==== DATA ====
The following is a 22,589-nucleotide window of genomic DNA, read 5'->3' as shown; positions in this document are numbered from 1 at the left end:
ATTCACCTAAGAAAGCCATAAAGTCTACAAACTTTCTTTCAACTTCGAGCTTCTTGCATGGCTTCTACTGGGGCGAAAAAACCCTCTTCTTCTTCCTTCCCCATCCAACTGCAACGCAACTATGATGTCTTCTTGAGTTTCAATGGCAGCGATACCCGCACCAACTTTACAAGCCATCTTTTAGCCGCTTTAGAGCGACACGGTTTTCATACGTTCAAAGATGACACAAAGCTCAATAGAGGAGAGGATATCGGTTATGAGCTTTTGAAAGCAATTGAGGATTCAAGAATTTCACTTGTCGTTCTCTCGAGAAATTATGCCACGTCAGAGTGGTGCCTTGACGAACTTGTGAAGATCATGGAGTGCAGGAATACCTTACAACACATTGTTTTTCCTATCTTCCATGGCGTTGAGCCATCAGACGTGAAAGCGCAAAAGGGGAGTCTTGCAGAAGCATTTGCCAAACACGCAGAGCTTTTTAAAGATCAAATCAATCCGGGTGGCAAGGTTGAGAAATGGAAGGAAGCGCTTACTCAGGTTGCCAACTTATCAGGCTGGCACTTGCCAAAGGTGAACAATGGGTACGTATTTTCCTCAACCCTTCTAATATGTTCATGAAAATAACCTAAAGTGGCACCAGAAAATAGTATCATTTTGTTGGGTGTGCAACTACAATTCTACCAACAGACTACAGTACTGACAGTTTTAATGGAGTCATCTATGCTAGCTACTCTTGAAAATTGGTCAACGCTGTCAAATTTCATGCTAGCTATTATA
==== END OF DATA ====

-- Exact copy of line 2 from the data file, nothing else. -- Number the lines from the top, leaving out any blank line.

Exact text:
ATTCACCTAAGAAAGCCATAAAGTCTACAAACTTTCTTTCAACTTCGAGCTTCTTGCATGGCTTCTACTGGGGCGAAAAAACCCTCTTCTTCTTCCTTCCCCATCCAACTGCAACGCAACTATGATGTCTTCTTGAGTTTCAATGGCAGCGATACCCGCACCAACTTTACAAGCCATCTTTTAGCCGCTTTAGAGCGACACGGTTTTCATACGTTCAAAGATGACACAAAGCTCAATAGAGGAGAGGATATCGGTTATGAGCTTTTGAAAGCAATTGAGGATTCAAGAATTTCACTTGTCGTTCTCTCGAGAAATTATGCCACGTCAGAGTGGTGCCTTGACGAACTTGTGAAGATCATGGAGTGCAGGAATACCTTACAACACATTGTTTTTCCTATCTTCCATGGCGTTGAGCCATCAGACGTGAAAGCGCAAAAGGGGAGTCTTGCAGAAGCATTTGCCAAACACGCAGAGCTTTTTAAAGATCAAATCAATCCGGGTGGCAAGGTTGAGAAATGGAAGGAAGCGCTTACTCAGGTTGCCAACTTATCAGGCTGGCACTTGCCAAAGGTGAACAATGGGTACGTATTTTCCTCAACCCTTCTAATATGTTCATGAAAATAACCTAAAGTGGCACCAGAAAATAGTATCATTTTGTTGGGTGTGCAACTACAATTCTACCAACAGACTACAGTACTGACAGTTTTAATGGAGTCATCTATGCTAGCTACTCTTGAAAATTGGTCAACGCTGTCAAATTTCATGCTAGCTATTATA